Aims: to examine the dynamics of concentration gradients and diffusion with a simple egg osmometer.
* fresh egg
* drinking straws
* hot glue gun with glue
* distilled water
* 50 ml beaker
1. Prepare a fresh hen's egg by gently tapping on the shell at one end with a blunt instrument to crack the shell without damaging the underlying shell membranes.
2. Remove the shell fragments, but do not remove or tear the membrane. Allow the contents of the egg to remain undisturbed.
3. At the other end of the egg, remove a small portion of the shell and puncture a tiny hole in the membrane, as well. Allow the contents of the egg to stay inside the egg!
4. Insert a plastic drinking straw into the top of the egg through the hole in the membrane.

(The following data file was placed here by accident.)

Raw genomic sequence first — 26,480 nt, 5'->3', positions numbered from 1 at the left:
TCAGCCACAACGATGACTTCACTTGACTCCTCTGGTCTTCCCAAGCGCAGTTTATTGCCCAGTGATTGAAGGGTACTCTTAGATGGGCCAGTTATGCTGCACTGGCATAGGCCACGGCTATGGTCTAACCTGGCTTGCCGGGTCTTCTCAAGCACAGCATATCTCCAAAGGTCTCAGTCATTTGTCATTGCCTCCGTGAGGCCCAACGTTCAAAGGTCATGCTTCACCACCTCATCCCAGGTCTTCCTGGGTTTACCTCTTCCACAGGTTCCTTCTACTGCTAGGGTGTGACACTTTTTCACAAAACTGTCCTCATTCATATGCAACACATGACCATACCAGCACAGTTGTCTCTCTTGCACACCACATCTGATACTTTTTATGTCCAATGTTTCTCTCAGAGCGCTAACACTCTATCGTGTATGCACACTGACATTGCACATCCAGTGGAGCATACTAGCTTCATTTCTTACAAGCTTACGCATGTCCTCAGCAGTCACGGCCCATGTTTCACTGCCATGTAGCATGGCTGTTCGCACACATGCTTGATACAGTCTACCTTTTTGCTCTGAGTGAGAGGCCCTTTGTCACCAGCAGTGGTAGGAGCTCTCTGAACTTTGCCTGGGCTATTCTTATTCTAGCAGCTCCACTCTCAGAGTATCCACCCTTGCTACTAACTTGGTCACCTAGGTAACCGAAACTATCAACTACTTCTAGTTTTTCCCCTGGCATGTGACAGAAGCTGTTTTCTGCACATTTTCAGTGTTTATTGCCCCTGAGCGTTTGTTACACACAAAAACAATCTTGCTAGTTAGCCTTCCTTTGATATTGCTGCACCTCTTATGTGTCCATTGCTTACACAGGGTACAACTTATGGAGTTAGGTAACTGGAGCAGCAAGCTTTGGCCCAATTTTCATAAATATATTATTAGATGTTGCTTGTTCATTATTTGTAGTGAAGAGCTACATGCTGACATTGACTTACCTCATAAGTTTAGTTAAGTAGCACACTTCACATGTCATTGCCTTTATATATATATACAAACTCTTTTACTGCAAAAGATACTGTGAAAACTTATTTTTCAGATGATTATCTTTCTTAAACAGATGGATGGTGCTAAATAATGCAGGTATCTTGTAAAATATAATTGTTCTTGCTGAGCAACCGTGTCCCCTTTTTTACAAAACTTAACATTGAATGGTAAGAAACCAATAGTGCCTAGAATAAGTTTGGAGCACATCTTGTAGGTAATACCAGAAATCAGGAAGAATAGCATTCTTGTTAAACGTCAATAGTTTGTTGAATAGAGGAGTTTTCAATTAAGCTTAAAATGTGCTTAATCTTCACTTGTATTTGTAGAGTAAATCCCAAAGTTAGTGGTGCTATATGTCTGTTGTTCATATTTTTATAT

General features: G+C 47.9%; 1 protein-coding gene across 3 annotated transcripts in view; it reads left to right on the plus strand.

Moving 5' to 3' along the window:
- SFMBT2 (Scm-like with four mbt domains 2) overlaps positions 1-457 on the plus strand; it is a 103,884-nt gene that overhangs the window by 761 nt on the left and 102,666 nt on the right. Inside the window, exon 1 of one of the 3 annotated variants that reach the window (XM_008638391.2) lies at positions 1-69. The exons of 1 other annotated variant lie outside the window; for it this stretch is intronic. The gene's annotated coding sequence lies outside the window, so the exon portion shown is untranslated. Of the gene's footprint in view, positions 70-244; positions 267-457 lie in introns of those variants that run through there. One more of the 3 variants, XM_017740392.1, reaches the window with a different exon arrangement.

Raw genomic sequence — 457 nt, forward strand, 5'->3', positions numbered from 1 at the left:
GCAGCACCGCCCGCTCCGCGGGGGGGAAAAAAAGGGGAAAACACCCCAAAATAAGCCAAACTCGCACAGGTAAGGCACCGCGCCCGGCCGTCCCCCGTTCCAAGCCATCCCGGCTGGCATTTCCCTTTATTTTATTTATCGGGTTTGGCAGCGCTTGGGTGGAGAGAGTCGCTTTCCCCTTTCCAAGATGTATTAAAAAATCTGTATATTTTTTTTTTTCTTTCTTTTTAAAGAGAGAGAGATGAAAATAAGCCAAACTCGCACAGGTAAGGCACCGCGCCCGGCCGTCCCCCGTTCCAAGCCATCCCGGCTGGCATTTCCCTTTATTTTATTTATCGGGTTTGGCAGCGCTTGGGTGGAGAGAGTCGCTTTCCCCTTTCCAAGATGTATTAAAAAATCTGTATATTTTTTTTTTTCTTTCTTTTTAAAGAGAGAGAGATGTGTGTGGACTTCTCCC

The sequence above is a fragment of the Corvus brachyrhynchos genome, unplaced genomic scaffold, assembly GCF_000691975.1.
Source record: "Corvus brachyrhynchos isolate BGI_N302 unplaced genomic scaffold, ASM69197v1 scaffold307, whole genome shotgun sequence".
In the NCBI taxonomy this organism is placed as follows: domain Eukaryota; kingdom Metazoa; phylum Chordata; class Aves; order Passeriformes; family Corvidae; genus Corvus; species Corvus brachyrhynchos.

5. Seal the straw into position with a hot glue gun, being certain the seal does not leak.
6. Set the membrane end of the egg in a 50 ml beaker of distilled water. Add more water through the beaker's spout from time to time as needed. Be sure the water covers the membrane at all times.
1. Check your osmometer frequently over the next twenty-four hour period. Each time you check it, record the time and measure the height of any fluid in the straw. Add more water as needed.
2. Make a graph of fluid rise over time.
1. Explain your observations in detail in terms of concentration gradient, diffusion, osmosis, osmotic pressure, passive transport, and active transport.
2. How might we be able to use our simple egg osmometers to estimate the amount of pressure exerted on the egg membrane at any one time during the twenty-four hour observation period?
"Oh how wrong we were to think that immortality meant never dying."